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Premier League 2019/20, Gameweek 10

During the most recent round of Premier League fixtures, there was a record-equalling 9-0 victory for Leicester and Brendan Rodgers away at Southampton, on the evening before Christian Pulisic demonstrated why Chelsea spent £58m recruiting him from Borussia Dortmund. To that end, The Coaches’ Voice team of professional coaches have revisited the tactical stories that underpinned the weekend’s results.

Burnley 2-4 Chelsea
Chelsea recorded a seventh successive victory with a performance that suggested Frank Lampard has as promising a future as their manager as Pulisic does in their attack. Much of the forward’s to draw a central defender out of position for Pulisic to then link around the sides of Burnley’s 4-4-2 shape.

Burnley attempted to cover the gaps appearing within their defence by squeezing towards possession but Mason Mount, operating as a number 10, provided penetrative runs in central areas, forcing defending right-back Matthew Lowton to adopt a narrower position, and therefore inviting Pulisic to drift inside and attack through the left inside channel (above).

The USA international showed composure to both create and finish. When Mount withdrew to combine with Jorginho and Mateo Kovacic, Marcos Alonso overlapped from left-back and Pulisic moved across between the lines, from where he dribbled effectively and slid passes into more advanced teammates. The variety of his finishing – one goal came with his left foot, one with his right and the third was a header – also impressed.

Southampton 0-9 Leicester
Leicester equalled a record that had stood for 24 years, having been set by Manchester United defeating Ipswich via the same scoreline, with this victory at St Mary’s. The game started with Southampton adopting a 5-3-2 defensive shape in an attempt to defend man-for-man against Leicester’s expansive 4-3-3.

They initially persevered with a back five after Ryan Bertrand’s early dismissal. But with the visitors looking so dominant, Saints reorganised to create a four-strong defence – which in turn prompted Leicester to move their wingers inside to join Jamie Vardy between the lines, and exploit the spaces within Southampton’s midfield. Direct balls towards the visitors’ attack-minded full-backs were played regularly as they attacked four-on-four, with Ben Chilwell and Ricardo Pereira driving at their opposite number.

The hosts responded to a damaging first half by introducing two more defenders and playing with a higher block, but Leicester wingers Harvey Barnes and Ayoze Pérez capitalised by adopting wider runs (above) as Chilwell and Pereira played more narrowly to support Vardy, with Youri Tielemans adding yet another threat as a late-running number eight. Bigger spaces therefore appeared between Southampton’s full-backs and central defenders – which, when combined with the hosts’ inept defending against Leicester’s relentless attacks, widened the margin of victory.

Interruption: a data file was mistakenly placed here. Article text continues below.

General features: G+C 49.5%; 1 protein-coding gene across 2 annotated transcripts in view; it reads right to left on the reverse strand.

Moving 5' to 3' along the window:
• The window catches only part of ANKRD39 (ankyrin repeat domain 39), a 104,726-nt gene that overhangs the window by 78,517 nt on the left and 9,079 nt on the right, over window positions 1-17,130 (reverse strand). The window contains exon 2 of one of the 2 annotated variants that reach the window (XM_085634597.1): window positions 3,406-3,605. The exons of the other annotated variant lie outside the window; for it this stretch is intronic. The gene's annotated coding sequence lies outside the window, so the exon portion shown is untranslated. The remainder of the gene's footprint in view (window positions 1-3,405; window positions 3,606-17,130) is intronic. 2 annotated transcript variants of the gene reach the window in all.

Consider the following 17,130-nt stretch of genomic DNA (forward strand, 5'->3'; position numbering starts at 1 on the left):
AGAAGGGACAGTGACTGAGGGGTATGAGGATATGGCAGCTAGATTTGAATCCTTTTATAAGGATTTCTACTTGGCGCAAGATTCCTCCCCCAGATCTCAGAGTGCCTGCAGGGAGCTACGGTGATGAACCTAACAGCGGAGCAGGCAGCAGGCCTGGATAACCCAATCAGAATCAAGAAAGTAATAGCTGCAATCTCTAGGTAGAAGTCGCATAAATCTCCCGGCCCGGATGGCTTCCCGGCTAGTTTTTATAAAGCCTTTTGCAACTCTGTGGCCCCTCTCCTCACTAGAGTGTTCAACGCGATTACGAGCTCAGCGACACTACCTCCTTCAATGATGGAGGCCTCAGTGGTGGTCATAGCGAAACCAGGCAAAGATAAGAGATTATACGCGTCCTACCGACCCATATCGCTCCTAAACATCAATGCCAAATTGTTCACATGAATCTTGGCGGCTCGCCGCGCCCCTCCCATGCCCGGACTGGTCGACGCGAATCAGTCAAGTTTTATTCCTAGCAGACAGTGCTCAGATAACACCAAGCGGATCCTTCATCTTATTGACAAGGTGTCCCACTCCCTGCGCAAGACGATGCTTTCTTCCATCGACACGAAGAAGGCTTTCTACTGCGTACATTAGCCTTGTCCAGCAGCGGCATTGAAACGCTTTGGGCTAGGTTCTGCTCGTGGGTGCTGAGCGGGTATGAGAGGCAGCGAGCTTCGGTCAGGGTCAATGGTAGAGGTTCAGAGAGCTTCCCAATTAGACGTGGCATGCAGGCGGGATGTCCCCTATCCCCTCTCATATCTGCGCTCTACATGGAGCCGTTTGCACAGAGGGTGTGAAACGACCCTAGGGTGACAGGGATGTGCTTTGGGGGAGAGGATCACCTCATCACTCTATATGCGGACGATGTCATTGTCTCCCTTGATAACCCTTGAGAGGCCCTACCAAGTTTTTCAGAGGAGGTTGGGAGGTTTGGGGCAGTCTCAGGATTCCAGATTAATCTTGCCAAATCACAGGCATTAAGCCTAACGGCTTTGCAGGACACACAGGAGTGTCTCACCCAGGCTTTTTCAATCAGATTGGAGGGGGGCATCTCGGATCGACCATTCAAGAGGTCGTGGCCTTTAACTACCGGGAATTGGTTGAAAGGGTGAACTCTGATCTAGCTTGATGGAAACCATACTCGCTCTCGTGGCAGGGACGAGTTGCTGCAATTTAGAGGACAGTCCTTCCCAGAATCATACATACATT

Manchester City 3-0 Aston Villa
Manchester City were particularly effective on the left in their 3-0 win over Villa, where David Silva regularly found space through the visitors’ fear of leaving Tyrone Mings one-on-one with Gabriel Jesus. Defending right-back Frédéric Guilbert therefore also played with less width, inviting Raheem Sterling to receive and dribble from deeper territory or to penetrate in behind whenever David Silva withdrew towards possession (below), and Benjamin Mendy to provide runs as a potential third man.

Jesus occupying Villa’s central defenders created overloads on the left, particularly on the occasions Trezeguet was out of position. David Silva regularly found Sterling’s penetrative runs and, with Mendy continuing to support, and adjusting that support based on Sterling’s movements, Villa were too often stretched.

Brighton 3-2 Everton
Brighton summer signing Leandro Trossard inspired their victory after his introduction as a 66th-minute substitute. The hosts were organised into a 4-4-2 formation by manager Graham Potter, but attacked asymmetrically and therefore required striker Neal Maupay to provide runs on the left behind Everton’s right-back Djibril Sidibé. This came at the expense of his presence inside the penalty area, however.

Trossard’s arrival encouraged Maupay to remain central, and his quality in one-on-one situations created goalscoring opportunities. Everton sought to add numbers around Sidibé, but Trossard also delivered accurate crosses from the left (below).

Foraging movements from central midfielder Steven Alzate, who was given increasing freedom, also supported Trossard on the left. Similarly, Davy Pröpper also moved inside from the right.

Alzate’s support ultimately prevented Everton from creating an overload against Trossard. The substitute capitalised by being creative in dangerous positions; it was his low cross that led to the winning goal, in the fourth minute of stoppage time.

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